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George Herbert's emblem poetry

George Herbert, a parishioner in 1600’s England, was a contemporary of John Donne, one of the most famous poets of the period. He experimented with emblem, also known as shape or form poetry, and within the confines of the shape his poetry develops new poetry and comes alive. The poem shown on the left, “Easter Wings”, is one such poem

In this poem Herbert uses shape masterfully. The longer lines represent joy or abundance, and as the line gets smaller the theme becomes more negative. He discusses how God had granted man all that he needed, but man let it waste away. As he expresses this idea, the size of line wastes away. He discusses sorrow and decay in the first “wing”of each stanza.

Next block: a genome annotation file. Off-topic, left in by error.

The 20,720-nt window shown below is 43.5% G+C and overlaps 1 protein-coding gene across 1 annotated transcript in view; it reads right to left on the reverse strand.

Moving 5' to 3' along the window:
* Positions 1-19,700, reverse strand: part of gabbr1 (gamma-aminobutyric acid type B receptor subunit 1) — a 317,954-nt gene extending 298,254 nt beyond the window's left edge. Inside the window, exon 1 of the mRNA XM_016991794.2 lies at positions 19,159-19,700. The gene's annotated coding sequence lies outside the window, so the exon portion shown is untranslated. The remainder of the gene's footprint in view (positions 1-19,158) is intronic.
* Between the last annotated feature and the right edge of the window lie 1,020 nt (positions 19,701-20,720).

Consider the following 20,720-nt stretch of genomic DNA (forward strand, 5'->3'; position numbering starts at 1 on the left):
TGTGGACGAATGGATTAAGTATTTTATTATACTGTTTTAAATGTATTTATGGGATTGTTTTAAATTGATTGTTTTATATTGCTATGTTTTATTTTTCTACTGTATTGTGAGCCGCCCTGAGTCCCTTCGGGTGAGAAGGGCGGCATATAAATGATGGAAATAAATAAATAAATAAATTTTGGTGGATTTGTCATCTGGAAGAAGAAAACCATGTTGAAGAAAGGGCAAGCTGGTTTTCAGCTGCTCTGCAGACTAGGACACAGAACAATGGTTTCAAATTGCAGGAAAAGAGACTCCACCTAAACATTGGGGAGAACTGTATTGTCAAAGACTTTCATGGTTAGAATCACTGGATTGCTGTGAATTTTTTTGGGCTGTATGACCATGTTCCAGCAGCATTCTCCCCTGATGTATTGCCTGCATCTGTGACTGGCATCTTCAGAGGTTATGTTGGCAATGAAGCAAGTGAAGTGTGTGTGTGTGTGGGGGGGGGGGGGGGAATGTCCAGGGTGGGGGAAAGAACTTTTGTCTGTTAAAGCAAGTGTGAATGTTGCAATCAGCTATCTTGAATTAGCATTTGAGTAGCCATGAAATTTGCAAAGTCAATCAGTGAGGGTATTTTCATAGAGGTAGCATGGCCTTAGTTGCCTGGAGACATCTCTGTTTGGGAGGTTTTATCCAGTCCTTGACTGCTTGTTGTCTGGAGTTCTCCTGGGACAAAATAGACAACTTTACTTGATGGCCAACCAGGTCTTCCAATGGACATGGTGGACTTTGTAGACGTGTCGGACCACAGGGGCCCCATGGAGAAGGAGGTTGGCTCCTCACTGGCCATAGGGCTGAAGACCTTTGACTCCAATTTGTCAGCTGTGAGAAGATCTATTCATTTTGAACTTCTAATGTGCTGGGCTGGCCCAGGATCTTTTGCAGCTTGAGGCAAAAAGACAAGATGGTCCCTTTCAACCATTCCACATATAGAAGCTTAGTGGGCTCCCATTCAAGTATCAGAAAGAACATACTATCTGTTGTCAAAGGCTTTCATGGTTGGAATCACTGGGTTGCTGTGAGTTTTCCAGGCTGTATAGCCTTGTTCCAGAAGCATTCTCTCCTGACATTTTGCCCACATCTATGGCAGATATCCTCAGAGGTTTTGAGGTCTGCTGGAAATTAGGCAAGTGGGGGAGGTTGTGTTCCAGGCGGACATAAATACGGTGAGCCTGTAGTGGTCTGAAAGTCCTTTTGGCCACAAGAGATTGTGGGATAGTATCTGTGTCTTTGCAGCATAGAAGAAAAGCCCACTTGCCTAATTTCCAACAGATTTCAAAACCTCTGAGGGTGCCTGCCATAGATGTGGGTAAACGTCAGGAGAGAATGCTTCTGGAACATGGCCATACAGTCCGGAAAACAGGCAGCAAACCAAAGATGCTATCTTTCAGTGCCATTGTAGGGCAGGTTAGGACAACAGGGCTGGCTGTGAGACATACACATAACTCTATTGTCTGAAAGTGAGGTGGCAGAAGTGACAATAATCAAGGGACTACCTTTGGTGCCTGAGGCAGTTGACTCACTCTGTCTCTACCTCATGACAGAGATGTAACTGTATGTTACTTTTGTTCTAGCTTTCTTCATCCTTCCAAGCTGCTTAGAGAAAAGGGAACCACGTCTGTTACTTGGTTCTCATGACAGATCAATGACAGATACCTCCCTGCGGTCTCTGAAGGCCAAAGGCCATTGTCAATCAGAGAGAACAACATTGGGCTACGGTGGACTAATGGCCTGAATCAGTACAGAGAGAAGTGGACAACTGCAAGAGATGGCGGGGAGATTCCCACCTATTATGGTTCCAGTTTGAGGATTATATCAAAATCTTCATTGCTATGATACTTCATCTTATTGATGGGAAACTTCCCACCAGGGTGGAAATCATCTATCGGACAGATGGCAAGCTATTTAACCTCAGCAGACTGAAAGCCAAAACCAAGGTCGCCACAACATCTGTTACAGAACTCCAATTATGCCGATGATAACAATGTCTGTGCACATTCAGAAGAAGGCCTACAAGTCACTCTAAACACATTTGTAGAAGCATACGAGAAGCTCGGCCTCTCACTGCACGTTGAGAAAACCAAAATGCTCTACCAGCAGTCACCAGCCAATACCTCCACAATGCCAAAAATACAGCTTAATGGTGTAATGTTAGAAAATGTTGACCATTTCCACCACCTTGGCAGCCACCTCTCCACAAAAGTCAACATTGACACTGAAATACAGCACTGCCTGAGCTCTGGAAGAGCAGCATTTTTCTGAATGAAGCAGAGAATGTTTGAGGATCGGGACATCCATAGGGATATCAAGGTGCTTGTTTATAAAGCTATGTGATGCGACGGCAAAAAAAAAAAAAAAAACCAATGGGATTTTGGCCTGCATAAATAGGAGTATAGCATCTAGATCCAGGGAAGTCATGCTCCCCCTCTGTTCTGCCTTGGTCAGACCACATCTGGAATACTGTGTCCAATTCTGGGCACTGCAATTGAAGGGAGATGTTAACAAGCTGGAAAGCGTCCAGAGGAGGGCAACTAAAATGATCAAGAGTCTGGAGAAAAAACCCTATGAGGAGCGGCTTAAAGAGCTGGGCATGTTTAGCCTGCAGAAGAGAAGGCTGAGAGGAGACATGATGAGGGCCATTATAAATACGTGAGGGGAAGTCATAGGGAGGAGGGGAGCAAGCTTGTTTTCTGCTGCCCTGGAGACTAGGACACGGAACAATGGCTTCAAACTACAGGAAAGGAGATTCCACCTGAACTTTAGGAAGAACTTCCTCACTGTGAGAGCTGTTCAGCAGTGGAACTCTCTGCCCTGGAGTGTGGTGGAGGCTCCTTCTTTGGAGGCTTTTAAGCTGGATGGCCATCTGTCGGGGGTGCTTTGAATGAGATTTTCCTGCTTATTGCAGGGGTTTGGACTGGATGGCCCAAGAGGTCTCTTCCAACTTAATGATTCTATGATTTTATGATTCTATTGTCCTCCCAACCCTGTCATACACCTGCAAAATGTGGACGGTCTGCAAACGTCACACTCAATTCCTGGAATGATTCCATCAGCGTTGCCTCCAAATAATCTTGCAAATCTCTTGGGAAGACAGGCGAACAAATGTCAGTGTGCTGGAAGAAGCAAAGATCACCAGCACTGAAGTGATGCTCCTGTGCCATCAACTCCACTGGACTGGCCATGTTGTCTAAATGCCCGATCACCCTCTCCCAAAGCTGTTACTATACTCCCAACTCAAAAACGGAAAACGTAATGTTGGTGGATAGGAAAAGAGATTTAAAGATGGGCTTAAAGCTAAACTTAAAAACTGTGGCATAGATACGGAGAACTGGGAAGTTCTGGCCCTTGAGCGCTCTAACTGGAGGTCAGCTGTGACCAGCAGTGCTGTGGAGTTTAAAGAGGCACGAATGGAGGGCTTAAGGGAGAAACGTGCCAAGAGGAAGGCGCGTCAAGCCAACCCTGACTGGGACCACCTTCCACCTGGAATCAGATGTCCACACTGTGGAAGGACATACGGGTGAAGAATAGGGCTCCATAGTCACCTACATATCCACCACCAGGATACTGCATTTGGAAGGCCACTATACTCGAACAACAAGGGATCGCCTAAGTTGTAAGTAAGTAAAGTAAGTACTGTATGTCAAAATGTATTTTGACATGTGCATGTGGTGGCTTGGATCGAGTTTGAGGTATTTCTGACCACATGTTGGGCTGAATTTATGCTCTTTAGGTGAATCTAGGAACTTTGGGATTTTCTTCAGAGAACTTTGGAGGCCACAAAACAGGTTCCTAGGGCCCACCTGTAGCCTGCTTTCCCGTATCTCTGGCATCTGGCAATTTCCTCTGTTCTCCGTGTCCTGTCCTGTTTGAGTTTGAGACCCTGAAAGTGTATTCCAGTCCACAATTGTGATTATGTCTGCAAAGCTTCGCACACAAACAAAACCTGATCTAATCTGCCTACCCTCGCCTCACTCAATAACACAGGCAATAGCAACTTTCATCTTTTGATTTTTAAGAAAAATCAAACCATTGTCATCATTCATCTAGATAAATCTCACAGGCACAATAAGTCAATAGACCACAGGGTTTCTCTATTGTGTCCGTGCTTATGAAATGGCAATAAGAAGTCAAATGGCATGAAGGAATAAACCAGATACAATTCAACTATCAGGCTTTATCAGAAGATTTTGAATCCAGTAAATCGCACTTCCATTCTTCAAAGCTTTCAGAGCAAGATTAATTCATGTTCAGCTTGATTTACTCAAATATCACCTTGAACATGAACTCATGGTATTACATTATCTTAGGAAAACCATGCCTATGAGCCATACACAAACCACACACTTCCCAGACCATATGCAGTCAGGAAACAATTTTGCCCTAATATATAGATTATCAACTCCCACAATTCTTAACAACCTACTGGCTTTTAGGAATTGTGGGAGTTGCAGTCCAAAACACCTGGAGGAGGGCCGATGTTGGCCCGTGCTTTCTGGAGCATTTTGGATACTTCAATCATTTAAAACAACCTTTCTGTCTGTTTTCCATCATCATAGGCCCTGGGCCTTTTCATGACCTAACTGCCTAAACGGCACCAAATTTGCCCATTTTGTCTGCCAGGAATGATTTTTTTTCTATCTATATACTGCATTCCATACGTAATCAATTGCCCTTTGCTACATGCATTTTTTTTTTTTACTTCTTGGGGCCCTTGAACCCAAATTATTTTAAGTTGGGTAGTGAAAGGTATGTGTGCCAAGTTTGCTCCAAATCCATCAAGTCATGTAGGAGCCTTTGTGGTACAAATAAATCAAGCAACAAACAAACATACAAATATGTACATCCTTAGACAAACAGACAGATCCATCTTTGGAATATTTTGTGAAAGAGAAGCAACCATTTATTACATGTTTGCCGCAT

The first “wing” of each stanza represents man’s inability to function or thrive without God, but the theme changes with the line “with thee” in both stanzas as a bridge to the second “wing”. Herbert shows his reliance on God in order to blossom or thrive. This idea is illustrated in the shape itself, because the lines get longer as he discusses the freedom and victory he feels in God.

Herbert’s poetry, whether or not the reader believes in what he discusses, has impact. The shape of the poetry, coupled with the meaning of each line, demonstrates Herbert’s veritable poetic skill.

Comments

  • Steve 4 years ago

    Something about the content and form makes it a true emotional and spiritual journey. Thanks for the review.

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